Washington — During the second day of his Supreme Court confirmation hearing before the Senate Judiciary Committee Sept. 5, U.S. Appeals Court Judge Brett Kavanaugh said his experience serving the homeless with Catholic Charities and tutoring at Washington Jesuit Academy has influenced him as a judge because of the importance of "standing in the shoes of others."
Kavanaugh noted that he regularly serves meals with Catholic Charities' St. Maria's Meals program in Washington and he said talking to the people whom they serve helps him to understand the situation that they are in.
"We are all God's children. We are all equal," he said. "People have gotten there because maybe they have a mental illness; maybe they had a terrible family situation; maybe they lost a job and had no family. But every person you serve a meal to is just as good as me or better."
Kavanaugh noted Msgr. John Enzler, the president and CEO of Catholic Charities for the Archdiocese of Washington, as an important influence in his life who has helped him to think about others. He has known Enzler since Kavanaugh was 9 years old and an altar boy at Little Flower Parish in Bethesda. The priest was in the audience at the White House when President Donald Trump announced that Kavanaugh would be the next Supreme Court nominee July 9.
As another influence of his volunteering, Kavanaugh cited the Bible passage from Matthew 25, where Jesus said: "For I was hungry, and you gave me something to eat; I was thirsty, and you gave me something to drink; I was a stranger, and you invited me in; naked, and you clothed me; I was sick, and you visited me; I was in prison, and you came to me."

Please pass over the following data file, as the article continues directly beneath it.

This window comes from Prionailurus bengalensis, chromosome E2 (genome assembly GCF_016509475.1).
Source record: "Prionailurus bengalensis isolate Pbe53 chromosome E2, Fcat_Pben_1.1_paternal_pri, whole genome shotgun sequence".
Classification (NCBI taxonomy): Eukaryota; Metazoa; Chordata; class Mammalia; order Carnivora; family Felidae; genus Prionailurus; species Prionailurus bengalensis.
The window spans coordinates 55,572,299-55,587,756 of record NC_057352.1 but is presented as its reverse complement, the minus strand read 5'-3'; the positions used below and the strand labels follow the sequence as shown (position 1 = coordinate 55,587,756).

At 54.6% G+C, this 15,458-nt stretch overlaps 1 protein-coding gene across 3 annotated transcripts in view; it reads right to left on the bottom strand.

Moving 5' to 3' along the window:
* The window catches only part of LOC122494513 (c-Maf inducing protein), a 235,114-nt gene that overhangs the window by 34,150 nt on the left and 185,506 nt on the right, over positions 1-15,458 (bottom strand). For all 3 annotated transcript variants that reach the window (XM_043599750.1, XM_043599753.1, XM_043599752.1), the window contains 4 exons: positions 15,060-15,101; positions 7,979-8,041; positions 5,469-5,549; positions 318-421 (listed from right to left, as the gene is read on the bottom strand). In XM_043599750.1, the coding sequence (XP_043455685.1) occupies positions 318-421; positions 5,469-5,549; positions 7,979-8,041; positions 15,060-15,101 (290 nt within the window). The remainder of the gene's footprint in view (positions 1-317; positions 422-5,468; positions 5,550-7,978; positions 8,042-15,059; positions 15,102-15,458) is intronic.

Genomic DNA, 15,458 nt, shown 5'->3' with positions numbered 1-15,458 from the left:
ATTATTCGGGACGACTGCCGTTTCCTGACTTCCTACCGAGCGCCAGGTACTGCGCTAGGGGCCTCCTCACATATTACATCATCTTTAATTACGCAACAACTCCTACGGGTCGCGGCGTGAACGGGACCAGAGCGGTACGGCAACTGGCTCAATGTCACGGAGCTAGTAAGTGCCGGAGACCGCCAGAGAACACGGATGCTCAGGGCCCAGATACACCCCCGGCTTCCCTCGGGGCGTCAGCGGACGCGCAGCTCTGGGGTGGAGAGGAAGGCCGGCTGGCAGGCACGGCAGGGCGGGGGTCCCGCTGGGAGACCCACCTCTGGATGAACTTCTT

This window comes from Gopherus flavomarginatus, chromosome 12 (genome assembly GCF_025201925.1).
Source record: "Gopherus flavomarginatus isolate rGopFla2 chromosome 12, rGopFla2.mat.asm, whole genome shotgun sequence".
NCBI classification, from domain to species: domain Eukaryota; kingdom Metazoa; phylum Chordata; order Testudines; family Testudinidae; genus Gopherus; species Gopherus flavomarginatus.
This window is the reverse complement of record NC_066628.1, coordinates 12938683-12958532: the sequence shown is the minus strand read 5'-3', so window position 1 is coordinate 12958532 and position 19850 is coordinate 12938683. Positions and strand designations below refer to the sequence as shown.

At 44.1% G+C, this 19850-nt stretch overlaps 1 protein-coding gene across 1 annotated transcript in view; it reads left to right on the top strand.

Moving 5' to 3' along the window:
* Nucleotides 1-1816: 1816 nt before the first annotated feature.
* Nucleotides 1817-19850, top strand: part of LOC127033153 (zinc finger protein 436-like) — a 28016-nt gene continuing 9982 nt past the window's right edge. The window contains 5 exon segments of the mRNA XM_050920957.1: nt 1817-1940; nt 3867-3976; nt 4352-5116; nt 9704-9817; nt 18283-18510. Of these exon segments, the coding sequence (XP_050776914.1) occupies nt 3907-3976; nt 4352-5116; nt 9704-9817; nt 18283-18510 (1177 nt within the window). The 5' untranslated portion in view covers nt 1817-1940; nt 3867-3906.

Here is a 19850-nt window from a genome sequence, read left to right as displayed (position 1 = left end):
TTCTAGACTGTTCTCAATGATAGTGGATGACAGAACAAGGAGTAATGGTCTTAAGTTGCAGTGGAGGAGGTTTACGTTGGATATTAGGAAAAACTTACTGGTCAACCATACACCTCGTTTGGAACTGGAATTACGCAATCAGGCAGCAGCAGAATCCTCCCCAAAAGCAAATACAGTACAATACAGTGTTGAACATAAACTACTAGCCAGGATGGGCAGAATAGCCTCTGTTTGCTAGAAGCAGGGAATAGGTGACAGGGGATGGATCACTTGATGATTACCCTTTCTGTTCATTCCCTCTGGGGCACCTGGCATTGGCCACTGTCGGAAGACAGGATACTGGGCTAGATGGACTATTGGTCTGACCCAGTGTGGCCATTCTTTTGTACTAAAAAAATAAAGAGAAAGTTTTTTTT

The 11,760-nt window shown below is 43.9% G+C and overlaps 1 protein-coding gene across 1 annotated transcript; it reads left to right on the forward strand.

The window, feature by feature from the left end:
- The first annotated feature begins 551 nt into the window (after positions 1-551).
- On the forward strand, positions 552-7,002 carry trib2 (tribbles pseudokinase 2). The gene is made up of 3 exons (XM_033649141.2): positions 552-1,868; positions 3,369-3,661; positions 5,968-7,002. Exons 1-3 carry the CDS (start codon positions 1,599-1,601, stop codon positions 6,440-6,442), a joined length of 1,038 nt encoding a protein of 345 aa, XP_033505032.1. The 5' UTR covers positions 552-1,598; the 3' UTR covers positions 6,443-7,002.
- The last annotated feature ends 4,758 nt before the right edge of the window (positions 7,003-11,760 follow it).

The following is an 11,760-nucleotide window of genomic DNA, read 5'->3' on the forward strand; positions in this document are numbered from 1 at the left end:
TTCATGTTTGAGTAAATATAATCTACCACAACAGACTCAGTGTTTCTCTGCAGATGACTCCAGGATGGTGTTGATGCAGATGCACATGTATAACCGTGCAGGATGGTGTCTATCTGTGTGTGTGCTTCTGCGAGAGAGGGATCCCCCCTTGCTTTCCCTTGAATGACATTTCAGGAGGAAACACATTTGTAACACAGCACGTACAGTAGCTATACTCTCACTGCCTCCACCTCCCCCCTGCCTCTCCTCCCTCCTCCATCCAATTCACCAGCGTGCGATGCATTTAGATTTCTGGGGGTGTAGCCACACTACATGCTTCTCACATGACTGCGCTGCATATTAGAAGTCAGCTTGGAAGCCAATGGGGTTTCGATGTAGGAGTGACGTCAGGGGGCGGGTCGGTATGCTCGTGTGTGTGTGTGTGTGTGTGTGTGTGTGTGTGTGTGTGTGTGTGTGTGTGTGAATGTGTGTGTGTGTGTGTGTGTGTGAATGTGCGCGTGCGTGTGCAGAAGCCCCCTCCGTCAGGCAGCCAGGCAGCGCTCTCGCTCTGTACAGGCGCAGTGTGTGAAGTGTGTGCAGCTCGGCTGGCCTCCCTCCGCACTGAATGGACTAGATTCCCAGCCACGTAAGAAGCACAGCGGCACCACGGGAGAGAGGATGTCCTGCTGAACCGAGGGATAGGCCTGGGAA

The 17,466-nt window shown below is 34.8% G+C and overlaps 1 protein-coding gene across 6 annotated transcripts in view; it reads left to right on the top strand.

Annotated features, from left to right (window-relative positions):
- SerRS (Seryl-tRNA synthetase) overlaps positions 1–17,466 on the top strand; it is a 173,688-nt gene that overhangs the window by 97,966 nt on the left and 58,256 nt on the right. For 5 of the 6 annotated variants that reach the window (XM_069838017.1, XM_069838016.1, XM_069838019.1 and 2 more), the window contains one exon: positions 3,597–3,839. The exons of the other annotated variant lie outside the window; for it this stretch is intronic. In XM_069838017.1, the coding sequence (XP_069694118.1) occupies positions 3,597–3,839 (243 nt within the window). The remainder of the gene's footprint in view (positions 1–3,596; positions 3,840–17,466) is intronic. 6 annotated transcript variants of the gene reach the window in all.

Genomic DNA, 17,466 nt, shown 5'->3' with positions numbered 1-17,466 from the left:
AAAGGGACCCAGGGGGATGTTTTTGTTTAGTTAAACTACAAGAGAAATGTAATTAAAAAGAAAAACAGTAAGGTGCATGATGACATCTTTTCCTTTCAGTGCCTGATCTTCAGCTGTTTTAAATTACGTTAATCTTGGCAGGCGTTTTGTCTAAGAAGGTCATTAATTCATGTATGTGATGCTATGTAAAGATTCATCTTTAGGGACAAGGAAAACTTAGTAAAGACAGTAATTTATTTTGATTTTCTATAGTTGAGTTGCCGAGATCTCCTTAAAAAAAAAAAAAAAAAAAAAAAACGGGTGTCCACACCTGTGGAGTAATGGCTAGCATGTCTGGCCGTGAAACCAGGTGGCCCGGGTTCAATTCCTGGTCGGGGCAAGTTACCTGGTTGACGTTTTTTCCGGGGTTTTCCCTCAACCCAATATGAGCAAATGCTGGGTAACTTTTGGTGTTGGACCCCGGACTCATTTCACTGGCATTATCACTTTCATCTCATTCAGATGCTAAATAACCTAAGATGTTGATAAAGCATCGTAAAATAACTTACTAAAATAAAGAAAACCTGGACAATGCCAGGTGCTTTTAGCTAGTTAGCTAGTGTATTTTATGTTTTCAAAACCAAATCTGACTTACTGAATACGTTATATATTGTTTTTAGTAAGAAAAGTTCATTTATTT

Kavanaugh said he "tries to follow the lesson of serving the least fortunate among us" as outlined in those six examples.
He also tutors at Washington Jesuit Academy in Washington, which is a tuition-free Catholic middle school where low-income students receive three meals and do their homework before returning home from school.
"You can't change everything at once, but just being able to change one meal, one day…or (have) one kid who remembers one thing in a tutoring session…you can make a big difference in people's lives," he said.
To describe the way that those experiences have influenced him as a judge, he borrowed the words of a lesson about "To Kill a Mockingbird" by his sixth-grade English and religion teacher, Chris Abell, at Mater Dei School in Bethesda. While they were learning about the book, Kavanaugh said his teacher emphasized the theme of "standing in the shoes of others."
"We could all be that homeless person, we could all be that kid who needs a more structured educational environment," said Kavanaugh.
He still has his sixth-grade copy of "To Kill a Mockingbird" sitting in his chambers.
Sen. Lindsey Graham, R-South Carolina, asked him if it is fair to say that as a judge, he should be sitting in the shoes of the law, rather than in the shoes of someone he is sympathetic to.
"You're in the shoes of the law, but with awareness of the impact of your decisions," Kavanaugh responded. "You can't be unaware when you write an opinion how is it going to affect people."
Kavanaugh is currently a judge on the U.S. Court of Appeals for the District of Columbia Circuit, and if he is confirmed, he will join four other Catholic judges on the bench and retain the court's Catholic majority after the retirement of Justice Anthony Kennedy.
The nominee is a graduate of Georgetown Preparatory School in North Bethesda, Maryland. The court's newest justice, Neil Gorsuch, also graduated from that school. Kavanaugh and his wife Ashley and their daughters Margaret and Liza are members of the Shrine of the Most Blessed Sacrament Parish in Washington, where the judge coaches a CYO girls' basketball team. He also belongs to the John Carroll Society, a group of Catholic lawyers and professionals in the Archdiocese of Washington.